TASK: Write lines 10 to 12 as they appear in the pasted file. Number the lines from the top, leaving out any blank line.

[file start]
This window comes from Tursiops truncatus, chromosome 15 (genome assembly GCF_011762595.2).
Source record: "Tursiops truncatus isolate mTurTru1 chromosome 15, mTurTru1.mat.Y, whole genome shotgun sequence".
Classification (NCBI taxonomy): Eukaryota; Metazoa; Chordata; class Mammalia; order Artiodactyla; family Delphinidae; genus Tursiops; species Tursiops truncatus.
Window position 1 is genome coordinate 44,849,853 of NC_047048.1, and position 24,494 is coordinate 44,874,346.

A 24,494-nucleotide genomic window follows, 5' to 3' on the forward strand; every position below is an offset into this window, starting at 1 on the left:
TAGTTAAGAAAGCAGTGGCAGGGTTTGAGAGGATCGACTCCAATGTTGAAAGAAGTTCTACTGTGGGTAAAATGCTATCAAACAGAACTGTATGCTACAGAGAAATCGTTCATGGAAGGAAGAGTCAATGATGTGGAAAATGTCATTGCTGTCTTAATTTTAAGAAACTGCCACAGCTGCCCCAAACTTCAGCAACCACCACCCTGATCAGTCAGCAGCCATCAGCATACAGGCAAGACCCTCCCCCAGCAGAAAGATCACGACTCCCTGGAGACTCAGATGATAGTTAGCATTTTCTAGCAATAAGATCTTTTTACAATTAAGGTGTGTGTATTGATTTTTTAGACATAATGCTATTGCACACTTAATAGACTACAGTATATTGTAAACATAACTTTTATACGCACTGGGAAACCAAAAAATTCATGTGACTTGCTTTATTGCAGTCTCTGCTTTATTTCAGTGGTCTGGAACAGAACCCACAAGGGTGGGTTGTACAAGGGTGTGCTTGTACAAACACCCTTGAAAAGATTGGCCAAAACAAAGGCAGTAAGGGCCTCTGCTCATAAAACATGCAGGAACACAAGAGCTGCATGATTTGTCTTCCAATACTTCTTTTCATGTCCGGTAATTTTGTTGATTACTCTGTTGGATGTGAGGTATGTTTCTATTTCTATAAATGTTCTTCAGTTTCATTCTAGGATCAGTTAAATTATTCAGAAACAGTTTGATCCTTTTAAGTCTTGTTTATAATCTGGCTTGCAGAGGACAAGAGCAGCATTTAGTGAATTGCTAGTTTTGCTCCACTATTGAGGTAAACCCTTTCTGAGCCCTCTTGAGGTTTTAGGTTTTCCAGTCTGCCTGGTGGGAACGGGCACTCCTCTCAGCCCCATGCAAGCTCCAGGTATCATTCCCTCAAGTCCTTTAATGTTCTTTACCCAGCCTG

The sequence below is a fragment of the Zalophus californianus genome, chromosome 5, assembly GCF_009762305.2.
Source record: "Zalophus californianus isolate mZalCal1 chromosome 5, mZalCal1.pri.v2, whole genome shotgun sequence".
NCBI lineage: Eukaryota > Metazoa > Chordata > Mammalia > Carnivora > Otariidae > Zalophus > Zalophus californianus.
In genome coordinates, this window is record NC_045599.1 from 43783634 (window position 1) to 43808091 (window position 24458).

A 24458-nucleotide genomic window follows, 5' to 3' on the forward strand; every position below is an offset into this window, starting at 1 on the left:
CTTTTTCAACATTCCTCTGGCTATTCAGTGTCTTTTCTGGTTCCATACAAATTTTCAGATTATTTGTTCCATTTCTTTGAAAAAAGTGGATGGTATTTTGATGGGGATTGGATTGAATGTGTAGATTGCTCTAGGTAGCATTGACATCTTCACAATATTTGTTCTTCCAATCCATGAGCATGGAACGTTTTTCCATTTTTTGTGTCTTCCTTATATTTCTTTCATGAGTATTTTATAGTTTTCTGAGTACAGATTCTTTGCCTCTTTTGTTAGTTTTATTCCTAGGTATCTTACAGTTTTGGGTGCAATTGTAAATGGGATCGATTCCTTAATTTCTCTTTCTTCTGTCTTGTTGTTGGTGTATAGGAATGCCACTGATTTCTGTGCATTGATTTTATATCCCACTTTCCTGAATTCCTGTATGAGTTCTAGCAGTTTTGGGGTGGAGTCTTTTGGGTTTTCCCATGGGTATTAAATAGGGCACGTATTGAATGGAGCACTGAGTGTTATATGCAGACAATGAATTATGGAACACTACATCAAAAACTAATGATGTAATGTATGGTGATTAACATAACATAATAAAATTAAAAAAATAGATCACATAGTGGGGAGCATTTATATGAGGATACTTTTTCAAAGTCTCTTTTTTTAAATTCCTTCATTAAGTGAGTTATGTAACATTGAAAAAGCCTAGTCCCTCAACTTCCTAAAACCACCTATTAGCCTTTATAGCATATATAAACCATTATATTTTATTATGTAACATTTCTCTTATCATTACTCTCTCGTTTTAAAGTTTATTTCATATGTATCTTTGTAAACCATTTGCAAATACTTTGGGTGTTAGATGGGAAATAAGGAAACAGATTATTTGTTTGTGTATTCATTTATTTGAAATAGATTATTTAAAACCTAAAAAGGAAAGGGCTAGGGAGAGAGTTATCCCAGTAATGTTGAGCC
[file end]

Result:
In genome coordinates, this window is record NC_045599.1 from 43783634 (window position 1) to 43808091 (window position 24458).

A 24458-nucleotide genomic window follows, 5' to 3' on the forward strand; every position below is an offset into this window, starting at 1 on the left:
CTTTTTCAACATTCCTCTGGCTATTCAGTGTCTTTTCTGGTTCCATACAAATTTTCAGATTATTTGTTCCATTTCTTTGAAAAAAGTGGATGGTATTTTGATGGGGATTGGATTGAATGTGTAGATTGCTCTAGGTAGCATTGACATCTTCACAATATTTGTTCTTCCAATCCATGAGCATGGAACGTTTTTCCATTTTTTGTGTCTTCCTTATATTTCTTTCATGAGTATTTTATAGTTTTCTGAGTACAGATTCTTTGCCTCTTTTGTTAGTTTTATTCCTAGGTATCTTACAGTTTTGGGTGCAATTGTAAATGGGATCGATTCCTTAATTTCTCTTTCTTCTGTCTTGTTGTTGGTGTATAGGAATGCCACTGATTTCTGTGCATTGATTTTATATCCCACTTTCCTGAATTCCTGTATGAGTTCTAGCAGTTTTGGGGTGGAGTCTTTTGGGTTTTCCCATGGGTATTAAATAGGGCACGTATTGAATGGAGCACTGAGTGTTATATGCAGACAATGAATTATGGAACACTACATCAAAAACTAATGATGTAATGTATGGTGATTAACATAACATAATAAAATTAAAAAAATAGATCACATAGTGGGGAGCATTTATATGAGGATACTTTTTCAAAGTCTCTTTTTTTAAATTCCTTCATTAAGTGAGTTATGTAACATTGAAAAAGCCTAGTCCCTCAACTTCCTAAAACCACCTATTAGCCTTTATAGCATATATAAACCATTATATTTTATTATGTAACATTTCTCTTATCATTACTCTCTCGTTTTAAAGTTTATTTCATATGTATCTTTGTAAACCATTTGCAAATACTTTGGGTGTTAGATGGGAAATAAGGAAACAGATTATTTGTTTGTGTATTCATTTATTTGAAATAGATTATTTAAAACCTAAAAAGGAAAGGGCTAGGGAGAGAGTTATCCCAGTAATGTTGAGCC